Coronavirus: Trump, other leaders to meet

Cheryl Sanders
May 22, 2020

Leaders of the G7, the leading industrialised democracies, have conducted video meetings about the coronavirus in the past months.

Member countries - which remain under varying levels of lockdown and whose leaders have not left home since the pandemic began - were not notified that Trump had resurrected plans for a face-to-face summit until after he said Wednesday on Twitter that he was considering it. "It would be a great sign to all - normalization!" he tweeted. The pair praised the administration's efforts to expand testing to critical industries, including meatpacking, in their states. The president added there will be an announcement about the meeting early next week. And earlier this week the USA and Canada agreed to keep their shared border closed to nonessential travel through June 21. At the same time, leaders of the group's member nations are in various stages of reopening their own societies.

Trump said the rescheduled meeting could be held in Washington, at an unspecified site, or at Camp David around the same June 10-12 time frame.

White House press secretary Kayleigh McEnany was asked whether it would be appropriate to hold the G-7 while ordinary citizens can not travel to the US from Europe.

If the summit happens, the US would request that delegations be pared back to minimum personnel and would curtail nonessential events like the spousal program.

In his reaction, Canadian Prime Minister Justin Trudeau, at his daily briefing, stated that he was open to discussing an in-person meeting.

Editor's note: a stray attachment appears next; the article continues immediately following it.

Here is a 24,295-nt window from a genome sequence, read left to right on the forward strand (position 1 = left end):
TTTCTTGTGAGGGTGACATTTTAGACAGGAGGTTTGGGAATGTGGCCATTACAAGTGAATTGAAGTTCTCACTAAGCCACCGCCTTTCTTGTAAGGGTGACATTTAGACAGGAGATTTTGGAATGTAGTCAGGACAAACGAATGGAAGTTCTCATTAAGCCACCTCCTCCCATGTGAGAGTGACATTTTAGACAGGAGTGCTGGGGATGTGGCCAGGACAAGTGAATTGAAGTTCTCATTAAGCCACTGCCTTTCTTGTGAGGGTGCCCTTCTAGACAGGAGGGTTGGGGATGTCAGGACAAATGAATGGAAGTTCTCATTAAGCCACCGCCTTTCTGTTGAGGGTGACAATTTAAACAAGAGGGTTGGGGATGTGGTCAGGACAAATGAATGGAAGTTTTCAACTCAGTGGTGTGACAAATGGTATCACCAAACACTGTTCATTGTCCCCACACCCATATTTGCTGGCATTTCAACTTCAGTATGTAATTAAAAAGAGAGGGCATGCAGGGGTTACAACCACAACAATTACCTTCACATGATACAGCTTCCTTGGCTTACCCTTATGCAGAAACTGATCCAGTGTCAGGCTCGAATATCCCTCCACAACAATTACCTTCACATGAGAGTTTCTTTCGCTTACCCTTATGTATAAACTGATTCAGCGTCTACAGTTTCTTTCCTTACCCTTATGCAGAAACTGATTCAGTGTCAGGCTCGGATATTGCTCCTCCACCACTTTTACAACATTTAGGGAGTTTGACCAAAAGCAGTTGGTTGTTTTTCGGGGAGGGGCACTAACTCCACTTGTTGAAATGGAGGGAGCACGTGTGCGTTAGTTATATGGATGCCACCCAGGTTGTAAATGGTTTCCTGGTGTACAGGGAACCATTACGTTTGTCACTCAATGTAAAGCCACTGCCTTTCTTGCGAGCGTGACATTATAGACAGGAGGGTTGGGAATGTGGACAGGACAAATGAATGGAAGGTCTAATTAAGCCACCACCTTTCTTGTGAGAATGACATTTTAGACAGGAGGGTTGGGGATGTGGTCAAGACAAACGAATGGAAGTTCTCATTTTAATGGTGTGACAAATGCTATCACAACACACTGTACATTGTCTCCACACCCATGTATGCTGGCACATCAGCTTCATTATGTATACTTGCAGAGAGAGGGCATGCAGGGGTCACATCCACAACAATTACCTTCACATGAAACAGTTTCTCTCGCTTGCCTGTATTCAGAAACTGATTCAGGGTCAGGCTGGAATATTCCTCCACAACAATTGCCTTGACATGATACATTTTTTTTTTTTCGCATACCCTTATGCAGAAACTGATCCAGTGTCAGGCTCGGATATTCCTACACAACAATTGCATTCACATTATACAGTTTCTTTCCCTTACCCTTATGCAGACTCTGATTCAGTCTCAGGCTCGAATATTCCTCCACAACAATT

French President Emmanuel Macron was the most positive, saying he was "willing to go to Camp David if the health conditions allow". German Chancellor Angela Merkel said she would "wait and see what happens".

Pressed by AP on whether she would consider an actual trip to the U.S., Merkel said: "I chose my words with care".

Nations around the world continue to grapple with the virus, which has led to the deaths of almost 330,000 people and crippled the global economy.

"But we don't know how they're going to organize" a summit for which each leader is traditionally accompanied by dozens of aides", said an official from a second G-7 country.

Speaking on Wednesday, Canadian Prime Minister Justin Trudeau said he would look at what measures the United States was proposing to keep people safe and compare this with expert advice. "So if we do the G7, when that all comes together, probably it will be in the White House, but there could be a piece of it at Camp David, which is nearby".

The G-7 is an annual meeting of top leaders from the United States, France, Germany, Canada, Japan, Italy and the United Kingdom.

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